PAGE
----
When logging into Pulumi, using
pulumi loginthe effect is machine wide. If, like me, you have multiple accounts i.e. personal and work, switching accounts by logging out and logging back in again becomes tedious fast. It's also risky when you find yourself logged into the wrong account and you do a
This is a follow up on a previous post about how to host multiple isolated ASP.NET core applications in a single process with with a single http listener/entry. The techniques used in that post used types and classes e.g.
Microsoft.AspNetCore.Hosting.Internal.StartupLoaderthat have been made
internalin ASP.NET Core 3.x and thus the approach is no longer viable.
Instead we need to take a different approach that, while has some caveats, works well.
Given any application of a reasonable size, to reason about it and manage complexity one generally applies modular programming along clear and well defined boundaries. Recently I was seeking to do this with AspNet Core where I wanted to compose several independent applications, potentially developed by separate teams, within the one host.
Out-of-the box this is achieved with middleware, however this still means there is a single dependency injection container whose service registration code gets large and leaky. Occasionally there were classes and configurations that clashed. While useful for a lot of scenarios, AspNetCore middleware wasn't giving me the isolation I desired: defined controllers, own static content, auth middleware settings, independent policy definition, focused service registration and more. Basically I want multiple StartUp classes representing the different applications and connect them to a path in a host application.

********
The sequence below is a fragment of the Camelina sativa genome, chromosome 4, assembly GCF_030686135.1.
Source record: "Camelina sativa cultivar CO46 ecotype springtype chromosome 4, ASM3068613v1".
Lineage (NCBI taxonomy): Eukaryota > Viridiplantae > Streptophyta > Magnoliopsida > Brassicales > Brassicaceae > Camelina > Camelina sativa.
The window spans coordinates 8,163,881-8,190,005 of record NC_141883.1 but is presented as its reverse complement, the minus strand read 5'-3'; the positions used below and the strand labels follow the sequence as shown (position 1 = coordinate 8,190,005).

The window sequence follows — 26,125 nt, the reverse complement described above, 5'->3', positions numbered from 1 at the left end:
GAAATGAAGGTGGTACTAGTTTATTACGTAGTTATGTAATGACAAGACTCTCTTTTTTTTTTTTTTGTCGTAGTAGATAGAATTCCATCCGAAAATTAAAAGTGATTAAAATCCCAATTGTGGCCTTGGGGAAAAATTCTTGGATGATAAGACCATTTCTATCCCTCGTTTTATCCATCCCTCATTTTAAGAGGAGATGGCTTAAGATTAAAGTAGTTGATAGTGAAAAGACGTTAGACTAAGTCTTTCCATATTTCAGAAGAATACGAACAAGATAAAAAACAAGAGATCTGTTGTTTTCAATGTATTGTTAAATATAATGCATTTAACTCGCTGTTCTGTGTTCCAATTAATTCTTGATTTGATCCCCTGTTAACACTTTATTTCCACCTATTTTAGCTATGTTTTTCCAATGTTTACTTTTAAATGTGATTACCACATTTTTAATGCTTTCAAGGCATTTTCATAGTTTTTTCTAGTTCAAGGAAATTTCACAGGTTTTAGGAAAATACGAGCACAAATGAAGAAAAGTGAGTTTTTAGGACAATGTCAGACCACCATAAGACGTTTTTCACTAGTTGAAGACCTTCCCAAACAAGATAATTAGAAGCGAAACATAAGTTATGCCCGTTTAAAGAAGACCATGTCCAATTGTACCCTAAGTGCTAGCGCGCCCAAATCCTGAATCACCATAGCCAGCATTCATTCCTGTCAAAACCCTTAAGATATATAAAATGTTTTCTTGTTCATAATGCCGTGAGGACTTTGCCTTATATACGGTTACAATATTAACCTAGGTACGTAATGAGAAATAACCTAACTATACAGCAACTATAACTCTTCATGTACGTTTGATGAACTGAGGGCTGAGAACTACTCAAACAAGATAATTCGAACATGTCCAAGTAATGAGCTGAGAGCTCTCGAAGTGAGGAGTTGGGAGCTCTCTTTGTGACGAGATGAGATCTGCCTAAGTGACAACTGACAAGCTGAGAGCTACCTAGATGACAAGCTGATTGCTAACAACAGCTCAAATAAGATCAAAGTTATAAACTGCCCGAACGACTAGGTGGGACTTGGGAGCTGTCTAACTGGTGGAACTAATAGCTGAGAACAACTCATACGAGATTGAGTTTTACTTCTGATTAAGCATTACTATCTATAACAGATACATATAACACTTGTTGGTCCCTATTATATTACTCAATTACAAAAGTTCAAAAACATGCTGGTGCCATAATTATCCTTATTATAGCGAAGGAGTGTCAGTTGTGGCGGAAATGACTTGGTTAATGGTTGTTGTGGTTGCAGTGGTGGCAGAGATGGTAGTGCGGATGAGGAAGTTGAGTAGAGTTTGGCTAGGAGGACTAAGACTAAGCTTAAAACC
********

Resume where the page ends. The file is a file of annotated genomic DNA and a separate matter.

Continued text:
Prior to AspNet Core this was easy to achieve with OWIN. Nested applications were just an
AppFuncthat you build and connected when wiring up an an
app.MapPath("path", appFunc). With AspNet.Core we need to take another approach.
This post was originally authored by Jak Charlton in 2009 and is originally hosted at devlicio.us. That site appears to be inactive and regularly unavailable so, with permission, I'm re-publishing it here as I think it's a timeless piece.
There are many ways you can commit commercial suicide, but there is possibly no slower and more agonising death than that produced by attempting that great architectural objective, the single authoritative database to which all applications talk.
The theory is good, if we have a single database then we have all our business information in one place, accessible to all, easy to report against, reduced maintenance costs, consistency across all applications, and a host of other good objectives.
However all these noble ideals hide a more fundamental problem, that the single database does not solve any of them, and makes most of them into far bigger problems.